The rise of data in marketing has caused some big changes in the industry. While this new side of marketing has been getting a lot of attention in recent years, no amount of data and technology can diminish the significant role that creativity plays in the industry.
You definitely need a way to track your success and make sure you know which actions are getting results, but you also need a marketing team that possesses the creativity to develop the smart, useful marketing campaigns that produce those results. Creativity is one of the most important factors to set your marketing apart from what every other brand is doing.
When people are in the thick of sorting through stacks of work and worrying about deadlines, creativity is often one of those things that gets overlooked. People are too focused on getting the job done to think outside the box. Any marketing executive who wants to encourage creativity in their team (and that should be every marketing executive), needs to find ways to help team members get the creative juices flowing and demonstrate to them that the organization knows the value of good ideas.
That’s easier said than done. Here are a few steps you can take to get there.
- Encourage brainstorming.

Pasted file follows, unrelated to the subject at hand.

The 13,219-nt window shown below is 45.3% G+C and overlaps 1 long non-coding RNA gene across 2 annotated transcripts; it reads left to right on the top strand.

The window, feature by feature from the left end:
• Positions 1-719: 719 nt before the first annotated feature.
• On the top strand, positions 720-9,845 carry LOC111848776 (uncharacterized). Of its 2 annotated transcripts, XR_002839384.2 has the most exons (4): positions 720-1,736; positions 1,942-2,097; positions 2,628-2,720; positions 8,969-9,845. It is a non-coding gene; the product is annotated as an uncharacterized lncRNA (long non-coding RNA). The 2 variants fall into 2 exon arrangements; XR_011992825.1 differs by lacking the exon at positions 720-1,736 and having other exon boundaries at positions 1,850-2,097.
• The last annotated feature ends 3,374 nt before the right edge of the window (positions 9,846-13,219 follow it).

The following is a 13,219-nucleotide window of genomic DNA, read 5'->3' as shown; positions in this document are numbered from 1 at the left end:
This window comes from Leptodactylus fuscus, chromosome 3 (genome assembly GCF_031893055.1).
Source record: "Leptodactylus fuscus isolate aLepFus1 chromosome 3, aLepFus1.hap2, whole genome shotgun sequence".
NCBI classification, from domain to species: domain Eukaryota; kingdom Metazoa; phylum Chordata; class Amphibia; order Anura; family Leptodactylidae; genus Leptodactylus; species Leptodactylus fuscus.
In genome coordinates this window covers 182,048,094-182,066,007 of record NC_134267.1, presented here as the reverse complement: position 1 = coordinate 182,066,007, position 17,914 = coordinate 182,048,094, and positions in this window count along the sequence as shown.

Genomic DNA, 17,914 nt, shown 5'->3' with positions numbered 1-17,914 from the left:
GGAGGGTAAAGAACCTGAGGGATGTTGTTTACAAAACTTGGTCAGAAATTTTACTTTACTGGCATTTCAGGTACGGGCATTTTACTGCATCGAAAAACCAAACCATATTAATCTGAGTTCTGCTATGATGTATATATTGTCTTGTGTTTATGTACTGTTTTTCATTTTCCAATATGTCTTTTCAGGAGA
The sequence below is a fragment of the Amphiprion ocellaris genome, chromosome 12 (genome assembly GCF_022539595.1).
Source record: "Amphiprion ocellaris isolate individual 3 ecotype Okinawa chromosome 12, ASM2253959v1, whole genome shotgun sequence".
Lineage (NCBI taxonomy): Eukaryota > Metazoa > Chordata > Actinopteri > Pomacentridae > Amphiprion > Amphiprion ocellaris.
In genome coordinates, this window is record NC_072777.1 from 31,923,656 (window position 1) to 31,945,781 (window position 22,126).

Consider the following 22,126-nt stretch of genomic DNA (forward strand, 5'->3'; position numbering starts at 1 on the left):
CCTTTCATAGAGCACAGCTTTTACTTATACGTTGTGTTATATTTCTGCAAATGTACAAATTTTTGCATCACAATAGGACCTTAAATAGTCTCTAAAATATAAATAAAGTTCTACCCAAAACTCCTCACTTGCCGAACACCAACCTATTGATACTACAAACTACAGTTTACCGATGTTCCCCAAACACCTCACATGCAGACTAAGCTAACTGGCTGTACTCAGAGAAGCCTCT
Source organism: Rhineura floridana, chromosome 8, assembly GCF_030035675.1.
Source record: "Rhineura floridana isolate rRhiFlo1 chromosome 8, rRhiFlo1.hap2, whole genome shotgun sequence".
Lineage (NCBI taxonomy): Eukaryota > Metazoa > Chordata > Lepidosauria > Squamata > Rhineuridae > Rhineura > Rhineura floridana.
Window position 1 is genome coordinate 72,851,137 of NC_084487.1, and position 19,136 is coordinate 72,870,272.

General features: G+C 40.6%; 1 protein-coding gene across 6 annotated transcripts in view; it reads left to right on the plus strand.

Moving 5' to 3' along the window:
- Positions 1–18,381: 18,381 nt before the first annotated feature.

Often when people picture a brainstorming session, they see a team in a room throwing out ideas while someone writes them on a whiteboard. It can work that way, but it doesn’t have to. Technology makes it easy now for everyone to have constant access to shared docs that they can add to at will.
If everyone’s encouraged to add ideas to the shared space that’s allotted for that purpose – and it’s made abundantly clear that ideas they may worry are silly or dumb are acceptable – then brainstorming can be something people partake in at any time they have access to a computer or mobile device (so all the time).
People can still build off the ideas of other team members like they would in the room, but without the pressure to ensure all ideas are produced within the set time limit of the brainstorming meeting while everyone they work with is watching.
- Collect and share great ideas from other brands.
Shakespeare famously borrowed plot ideas left and right for his plays, while many artists that came later built on the stories, lines, and themes Shakespeare came up with to inspire all new works of art. Creativity rarely happens in a vacuum. Most of the great artists borrow from and build off of the ideas of those that came before. Inspiration is a powerful fuel for creativity.